“Whenever you read a good book, somewhere in the world a door opens to allow in more light.” –Vera Nazarian
We’re not sure about the rest of the world but most Indians seem to agree. According to a news report from 2016, India is the sixth largest book market across the globe and is also the second largest among English speaking countries. About a year prior to the publication of this report, estimates suggested that there were about 19,000 publishing houses in our country. The fact that we are a country of book lovers is evident from the fact that each year over 90,000 book titles are published here and some of the world’s best-known book fairs are held in India. India’s book market was pegged INR 261 billion (2015) and expected to go up to INR 739 billion by the year 2020. So now that we have settled the “book or no book” debate, here’s a new one that has avid readers split down the middle – “Which is better – print (paper) books or e-books?”
Where is the Space?
One of the biggest problems that the introduction of e-books solved is that of storage. One of the greatest woes of a voracious reader is that of storage space. Books are bulky, heavy, and difficult to store/maintain. Then came in digital readers such as the Kindle and a little device, hardly larger than a thin book came to hold thousands of books! What’s more, these devices connect to the Internet making book exchange, purchase, rating and reviewing a matter of a few clicks. These come with backlights and touch features making reading possible anywhere. You can carry an entire library in a small bag or case.
According to a study, about 70 percent of the publishing houses in the country have started to digitize their books. Self-publishing has propelled the e-books market to greater heights. The sheer simplicity of the e-commerce platform that makes it easy to buy and read e-books without the need to visit a store or wait for delivery has further increased the popularity of digital books.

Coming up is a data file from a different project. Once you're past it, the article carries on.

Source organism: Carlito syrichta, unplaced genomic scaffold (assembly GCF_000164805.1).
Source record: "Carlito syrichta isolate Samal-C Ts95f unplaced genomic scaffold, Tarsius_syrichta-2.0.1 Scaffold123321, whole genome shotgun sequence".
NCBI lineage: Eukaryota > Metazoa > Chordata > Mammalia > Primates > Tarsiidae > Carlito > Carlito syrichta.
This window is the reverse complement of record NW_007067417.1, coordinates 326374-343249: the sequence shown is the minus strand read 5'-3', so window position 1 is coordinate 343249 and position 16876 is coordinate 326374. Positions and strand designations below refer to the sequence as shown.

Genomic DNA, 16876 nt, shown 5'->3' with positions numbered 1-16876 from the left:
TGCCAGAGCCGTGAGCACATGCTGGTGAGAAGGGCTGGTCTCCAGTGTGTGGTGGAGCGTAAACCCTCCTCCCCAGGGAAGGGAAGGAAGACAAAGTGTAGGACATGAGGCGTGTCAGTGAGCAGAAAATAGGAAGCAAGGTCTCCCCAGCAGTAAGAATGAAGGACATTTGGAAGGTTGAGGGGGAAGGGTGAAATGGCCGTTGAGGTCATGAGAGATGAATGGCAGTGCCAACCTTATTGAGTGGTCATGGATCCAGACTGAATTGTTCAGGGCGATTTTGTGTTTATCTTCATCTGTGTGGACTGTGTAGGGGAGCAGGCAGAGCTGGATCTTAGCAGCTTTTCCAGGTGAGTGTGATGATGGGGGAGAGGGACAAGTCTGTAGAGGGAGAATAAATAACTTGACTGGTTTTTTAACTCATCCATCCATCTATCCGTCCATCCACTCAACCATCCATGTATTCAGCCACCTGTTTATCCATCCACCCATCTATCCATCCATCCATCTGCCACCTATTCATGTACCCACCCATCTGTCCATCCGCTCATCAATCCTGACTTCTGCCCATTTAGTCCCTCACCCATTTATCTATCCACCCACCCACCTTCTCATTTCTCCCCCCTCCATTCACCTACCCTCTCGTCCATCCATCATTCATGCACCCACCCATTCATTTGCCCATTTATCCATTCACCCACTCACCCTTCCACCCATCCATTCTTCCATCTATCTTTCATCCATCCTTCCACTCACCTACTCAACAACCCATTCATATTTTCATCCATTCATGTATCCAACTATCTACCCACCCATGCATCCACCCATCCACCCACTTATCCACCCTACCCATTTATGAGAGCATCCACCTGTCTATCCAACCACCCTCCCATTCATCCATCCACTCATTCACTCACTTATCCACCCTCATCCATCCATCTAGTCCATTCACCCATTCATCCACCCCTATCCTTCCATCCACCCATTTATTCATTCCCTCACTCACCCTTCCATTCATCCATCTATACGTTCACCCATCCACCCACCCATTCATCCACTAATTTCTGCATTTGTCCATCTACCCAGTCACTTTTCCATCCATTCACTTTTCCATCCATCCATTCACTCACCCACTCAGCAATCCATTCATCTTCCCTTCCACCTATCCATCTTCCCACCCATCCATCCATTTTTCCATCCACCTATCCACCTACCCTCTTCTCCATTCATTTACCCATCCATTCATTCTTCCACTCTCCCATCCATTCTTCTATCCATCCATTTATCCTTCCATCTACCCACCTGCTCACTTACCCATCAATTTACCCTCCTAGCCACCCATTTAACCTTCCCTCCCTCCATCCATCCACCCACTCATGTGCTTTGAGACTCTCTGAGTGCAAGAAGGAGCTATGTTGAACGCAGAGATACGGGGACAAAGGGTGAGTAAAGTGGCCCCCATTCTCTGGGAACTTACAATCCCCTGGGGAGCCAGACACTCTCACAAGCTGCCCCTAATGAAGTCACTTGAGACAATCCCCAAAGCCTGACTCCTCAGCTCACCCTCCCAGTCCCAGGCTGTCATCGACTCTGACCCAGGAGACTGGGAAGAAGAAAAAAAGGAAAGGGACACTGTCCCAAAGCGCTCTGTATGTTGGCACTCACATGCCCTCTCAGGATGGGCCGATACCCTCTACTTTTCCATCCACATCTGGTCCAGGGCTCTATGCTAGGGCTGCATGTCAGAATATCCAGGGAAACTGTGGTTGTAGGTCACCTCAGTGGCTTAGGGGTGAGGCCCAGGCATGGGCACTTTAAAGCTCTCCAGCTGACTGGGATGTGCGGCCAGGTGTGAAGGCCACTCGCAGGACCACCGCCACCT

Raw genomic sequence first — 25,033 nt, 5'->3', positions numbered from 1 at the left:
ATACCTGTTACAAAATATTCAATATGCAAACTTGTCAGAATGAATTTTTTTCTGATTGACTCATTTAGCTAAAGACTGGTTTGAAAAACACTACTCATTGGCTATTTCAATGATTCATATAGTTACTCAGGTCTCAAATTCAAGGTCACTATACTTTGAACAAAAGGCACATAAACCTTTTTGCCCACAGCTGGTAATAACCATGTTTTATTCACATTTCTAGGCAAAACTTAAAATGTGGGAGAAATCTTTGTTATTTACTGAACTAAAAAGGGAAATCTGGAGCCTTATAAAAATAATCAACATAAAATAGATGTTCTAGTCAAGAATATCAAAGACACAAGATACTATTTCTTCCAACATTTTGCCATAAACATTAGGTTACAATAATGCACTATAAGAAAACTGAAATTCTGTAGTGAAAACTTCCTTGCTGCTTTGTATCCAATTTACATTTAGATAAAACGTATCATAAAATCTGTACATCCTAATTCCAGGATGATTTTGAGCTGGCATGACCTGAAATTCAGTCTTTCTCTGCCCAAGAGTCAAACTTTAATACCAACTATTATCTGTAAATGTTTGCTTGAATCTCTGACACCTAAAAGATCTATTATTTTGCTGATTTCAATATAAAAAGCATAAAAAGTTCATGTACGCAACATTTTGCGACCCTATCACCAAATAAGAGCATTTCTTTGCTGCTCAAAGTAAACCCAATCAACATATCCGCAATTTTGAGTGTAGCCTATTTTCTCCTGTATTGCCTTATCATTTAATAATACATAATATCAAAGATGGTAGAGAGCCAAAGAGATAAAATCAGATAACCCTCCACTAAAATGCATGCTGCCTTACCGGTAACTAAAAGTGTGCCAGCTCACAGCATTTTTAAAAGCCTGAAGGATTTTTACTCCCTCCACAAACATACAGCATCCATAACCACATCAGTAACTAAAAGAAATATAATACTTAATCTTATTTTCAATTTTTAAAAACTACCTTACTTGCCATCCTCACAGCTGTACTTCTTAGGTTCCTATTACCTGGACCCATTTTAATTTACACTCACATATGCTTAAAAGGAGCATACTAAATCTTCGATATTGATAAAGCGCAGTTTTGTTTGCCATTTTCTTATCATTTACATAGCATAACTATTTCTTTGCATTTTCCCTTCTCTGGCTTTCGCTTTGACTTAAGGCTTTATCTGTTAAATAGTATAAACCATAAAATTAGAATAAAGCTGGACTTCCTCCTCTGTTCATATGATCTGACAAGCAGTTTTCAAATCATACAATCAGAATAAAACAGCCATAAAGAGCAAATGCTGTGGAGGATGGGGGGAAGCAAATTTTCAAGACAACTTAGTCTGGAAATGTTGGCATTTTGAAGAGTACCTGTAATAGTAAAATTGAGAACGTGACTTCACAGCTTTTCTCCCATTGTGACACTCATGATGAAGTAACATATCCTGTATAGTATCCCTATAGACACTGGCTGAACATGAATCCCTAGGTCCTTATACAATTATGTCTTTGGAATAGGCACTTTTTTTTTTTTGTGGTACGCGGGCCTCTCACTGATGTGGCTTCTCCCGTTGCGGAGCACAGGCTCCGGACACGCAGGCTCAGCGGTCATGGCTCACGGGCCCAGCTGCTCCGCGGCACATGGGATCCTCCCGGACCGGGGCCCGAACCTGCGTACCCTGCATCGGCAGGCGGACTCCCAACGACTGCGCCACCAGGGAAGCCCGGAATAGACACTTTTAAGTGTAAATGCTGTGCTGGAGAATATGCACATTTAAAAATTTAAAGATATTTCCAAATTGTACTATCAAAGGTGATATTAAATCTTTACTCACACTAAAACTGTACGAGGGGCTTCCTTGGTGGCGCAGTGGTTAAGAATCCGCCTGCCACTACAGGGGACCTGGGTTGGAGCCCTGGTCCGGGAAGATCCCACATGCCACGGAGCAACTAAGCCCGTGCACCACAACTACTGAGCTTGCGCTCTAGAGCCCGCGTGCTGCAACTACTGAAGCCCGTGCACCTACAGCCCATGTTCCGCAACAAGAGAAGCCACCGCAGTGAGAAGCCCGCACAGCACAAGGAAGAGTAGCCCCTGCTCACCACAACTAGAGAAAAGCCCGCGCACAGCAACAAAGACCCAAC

One of the popular arguments that colours this Printed books vs. e-books debate particularly in the Indian context is one of cost. E-book readers such as Kindle are quite expensive. The average Indian may not be willing to pay in thousands for such a device. On the flip side is the fact that the long-term costs involved in reading digital books often work out to our advantage. E-books are almost always cheaper than printed books. This is because the publishing costs of e-books are far less than paper books. While devices such as the Kindle reader do indeed come with a pocket pinch, we much consider than there are many free reading applications ready for download on smartphones and tablets. Combined with the fact that there are millions of pdfs and digital copies of books available online (many of them for free), digital books is a clear choice for those who are cost conscious.
The Smell of New Books
While we can be certain that printed books are here to stay, we may be equally sure that there are very strong reasons for the enduring life of paper books. The touch and feel of printed books is a quality that most of us avid readers have come to love. The smell of books is one of the heady experiences that a book lover is very attached to. So much so that the smell of old books or libraries distinctly remind us of people or memories from childhood. The joy that comes with gifting books, scribbling small notes of affection in books, passing down a favourite through the generations, and crafting creative bookmarks – the beauty of the intangible but very real pleasure of reading a printed book cannot be replaced by a reader or a handheld device.
One of the greatest advantages of a digital book that cannot possibly be denied is that it is extremely environment-friendly and does away with the need to cut down hundreds of trees for a single publication. Printed paper books can, however, be shared while e-books cannot be. The social and family bonding of sharing a book, of sitting with your children and looking or reading together cannot be replaced. While the world is quickly moving towards a technology based digital experience, reading seems to be on a different plane altogether. Crime thrillers do not seem to have the same thrill when read on a mobile device.
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